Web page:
The Avett Brothers
Bojangles Coliseum, Charlotte
Saturday, August 8
Several minutes after their scheduled start time of 8:45 p.m. had passed, The Avett Brothers climbed the stairs of the head-high stage at Bojangles Coliseum in Charlotte. The crowd erupted. That thousands of fans had gathered to make the Concord band’s homecoming a major event is hardly surprising: From New York to Portland and at most places in between, thousands of fans gather most every time the Avetts set fingers to strings. What was surprising in Charlotte was the manner in which the consummate showmen managed to make even an arena feel intimate, such that the connection with the audience was occasionally as compelling as the songs themselves.
The spectacle at Bojangles Coliseum (formerly Cricket Arena) was meant to be the official release party for I and Love and You, the Concord quartet’s much-anticipated major label debut for Rick Rubin’s American Recordings. But as the album’s release was pushed back from early August to the end of September, the show went on minus the new record. The empty upper-level seats, then, might have been indicative of some fans’ disappointment with the change in plans. Still, the venue felt full, and the event carried a feeling of celebration in honor of the band’s by-most-predictions promising future—and its substantial past accomplishments.
“There’s a lot of history in this room,” Seth Avett admitted, both revealing that the Coliseum was the site of his first concert experience (Soundgarden!) and acknowledging the band’s loyal base of longtime fans (“One fan at a time,” manager Dolph Ramseur has always insisted). Appropriately, plenty of history came crammed into the band’s setlist, which covered the space between first-album gem “I Killed Sally’s Lover” in all its ragtag, flat-pickin’ glory and a bulk of the forthcoming album. The band didn’t neglect favorites from Mignonette and Four Thieves Gone and both Gleam EPs, either.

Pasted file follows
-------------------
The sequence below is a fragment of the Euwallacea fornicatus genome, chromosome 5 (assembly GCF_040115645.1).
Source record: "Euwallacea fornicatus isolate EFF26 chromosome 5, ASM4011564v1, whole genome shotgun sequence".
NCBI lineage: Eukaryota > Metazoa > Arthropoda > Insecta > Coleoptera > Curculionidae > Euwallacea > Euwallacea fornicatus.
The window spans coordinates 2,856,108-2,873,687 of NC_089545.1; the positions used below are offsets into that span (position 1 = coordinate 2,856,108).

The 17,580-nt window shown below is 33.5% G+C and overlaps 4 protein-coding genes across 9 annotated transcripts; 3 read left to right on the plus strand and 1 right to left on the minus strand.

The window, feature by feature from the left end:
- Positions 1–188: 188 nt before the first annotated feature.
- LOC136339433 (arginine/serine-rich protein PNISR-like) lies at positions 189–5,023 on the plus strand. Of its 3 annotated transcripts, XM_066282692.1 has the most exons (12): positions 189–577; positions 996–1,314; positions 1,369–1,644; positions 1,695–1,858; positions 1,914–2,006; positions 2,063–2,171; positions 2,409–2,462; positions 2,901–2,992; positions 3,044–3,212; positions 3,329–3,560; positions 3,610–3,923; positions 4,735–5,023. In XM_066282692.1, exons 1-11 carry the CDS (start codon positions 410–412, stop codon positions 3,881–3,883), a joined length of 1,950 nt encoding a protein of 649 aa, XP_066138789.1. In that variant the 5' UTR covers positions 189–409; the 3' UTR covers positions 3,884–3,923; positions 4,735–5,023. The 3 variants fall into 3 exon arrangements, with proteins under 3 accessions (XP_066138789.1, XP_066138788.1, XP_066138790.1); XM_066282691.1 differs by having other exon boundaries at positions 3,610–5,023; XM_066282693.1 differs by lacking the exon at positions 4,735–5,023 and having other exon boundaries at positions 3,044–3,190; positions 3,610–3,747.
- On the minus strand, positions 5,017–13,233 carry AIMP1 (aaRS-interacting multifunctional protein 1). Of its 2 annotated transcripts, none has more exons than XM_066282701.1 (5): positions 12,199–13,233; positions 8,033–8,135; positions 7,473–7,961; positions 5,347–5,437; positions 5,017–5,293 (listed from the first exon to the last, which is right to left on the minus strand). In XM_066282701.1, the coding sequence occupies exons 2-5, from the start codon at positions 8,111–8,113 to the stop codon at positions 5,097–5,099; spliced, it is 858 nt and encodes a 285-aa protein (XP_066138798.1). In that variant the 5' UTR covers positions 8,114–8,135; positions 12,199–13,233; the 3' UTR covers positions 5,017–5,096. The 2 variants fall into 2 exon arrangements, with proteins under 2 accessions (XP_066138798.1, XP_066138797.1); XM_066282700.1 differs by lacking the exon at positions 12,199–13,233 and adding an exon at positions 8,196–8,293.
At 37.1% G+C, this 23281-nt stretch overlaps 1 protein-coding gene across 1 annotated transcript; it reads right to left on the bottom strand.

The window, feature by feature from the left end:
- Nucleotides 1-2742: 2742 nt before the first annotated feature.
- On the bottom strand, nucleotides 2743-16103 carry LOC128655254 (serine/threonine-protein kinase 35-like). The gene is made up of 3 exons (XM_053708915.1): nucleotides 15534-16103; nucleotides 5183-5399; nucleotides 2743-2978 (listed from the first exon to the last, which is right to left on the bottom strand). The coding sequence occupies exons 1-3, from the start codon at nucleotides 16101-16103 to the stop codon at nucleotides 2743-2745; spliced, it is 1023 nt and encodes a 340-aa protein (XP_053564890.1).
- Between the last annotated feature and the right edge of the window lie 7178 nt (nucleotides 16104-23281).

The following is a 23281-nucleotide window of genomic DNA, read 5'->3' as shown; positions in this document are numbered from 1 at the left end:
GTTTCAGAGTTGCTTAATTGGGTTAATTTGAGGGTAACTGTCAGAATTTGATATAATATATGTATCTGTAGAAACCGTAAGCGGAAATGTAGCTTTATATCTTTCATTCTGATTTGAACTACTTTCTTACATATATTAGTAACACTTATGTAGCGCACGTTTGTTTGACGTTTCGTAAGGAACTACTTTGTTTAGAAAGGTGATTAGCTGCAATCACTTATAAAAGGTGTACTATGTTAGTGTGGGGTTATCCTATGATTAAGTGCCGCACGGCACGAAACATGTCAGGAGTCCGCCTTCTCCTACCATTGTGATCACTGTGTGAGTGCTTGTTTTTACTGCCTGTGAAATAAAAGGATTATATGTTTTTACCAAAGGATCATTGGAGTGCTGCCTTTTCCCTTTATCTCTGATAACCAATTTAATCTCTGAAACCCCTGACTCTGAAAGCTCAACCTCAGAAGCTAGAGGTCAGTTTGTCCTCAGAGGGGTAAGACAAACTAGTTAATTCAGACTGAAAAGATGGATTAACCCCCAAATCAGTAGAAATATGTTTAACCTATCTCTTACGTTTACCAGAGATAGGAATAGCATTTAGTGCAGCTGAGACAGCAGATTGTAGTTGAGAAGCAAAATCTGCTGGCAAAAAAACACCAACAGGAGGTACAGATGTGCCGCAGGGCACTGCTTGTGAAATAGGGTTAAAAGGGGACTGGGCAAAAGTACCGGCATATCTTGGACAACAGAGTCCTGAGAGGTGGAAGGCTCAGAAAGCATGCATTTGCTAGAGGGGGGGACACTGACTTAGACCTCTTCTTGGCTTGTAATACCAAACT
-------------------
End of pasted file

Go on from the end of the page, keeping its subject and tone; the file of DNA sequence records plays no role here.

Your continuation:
The band’s newest addition, cellist Joe Kwon, added vibrant colors to the catalog, while contributions from guests, including Avett sister Bonnie, kept the set varied and exciting. The Avetts’ new love for instrument and personnel shifts— there were, at turns, as few as one and as many as six members of the band—had a tendency to slow the roll of the band’s performance, though.
Where once upon a time not too long ago, one could count on the all-acoustic trio of Scott, Seth and bassist Bob Crawford standing by their banjo, kick-drum, six-string, hi-hat and doghouse bass arrangements, electric guitar, electric bass, cello, piano, banjo and a full drum set offered a bigger sound. The fans greeted the band’s every move with gleeful uproar.
It wasn’t hard to see why: Perhaps more than any band working today, The Avett Brothers offer an endearing honesty and down-to-earth vitality. Their art is ours, it seems, and their un-politicized lyrics echo the thoughts of the everyman. In the world of an Avetts song, family values are goals that aren’t always achieved; love is hard-earned and worth it; the road offers an escape, but coming home is always a relief, too.
These songs embrace the everyday, turning the ever-important little things into codas and catharses. They get us because they are us. And, Saturday night, the crowd—thousands of them, new album or no—recognized themselves, and responded in kind.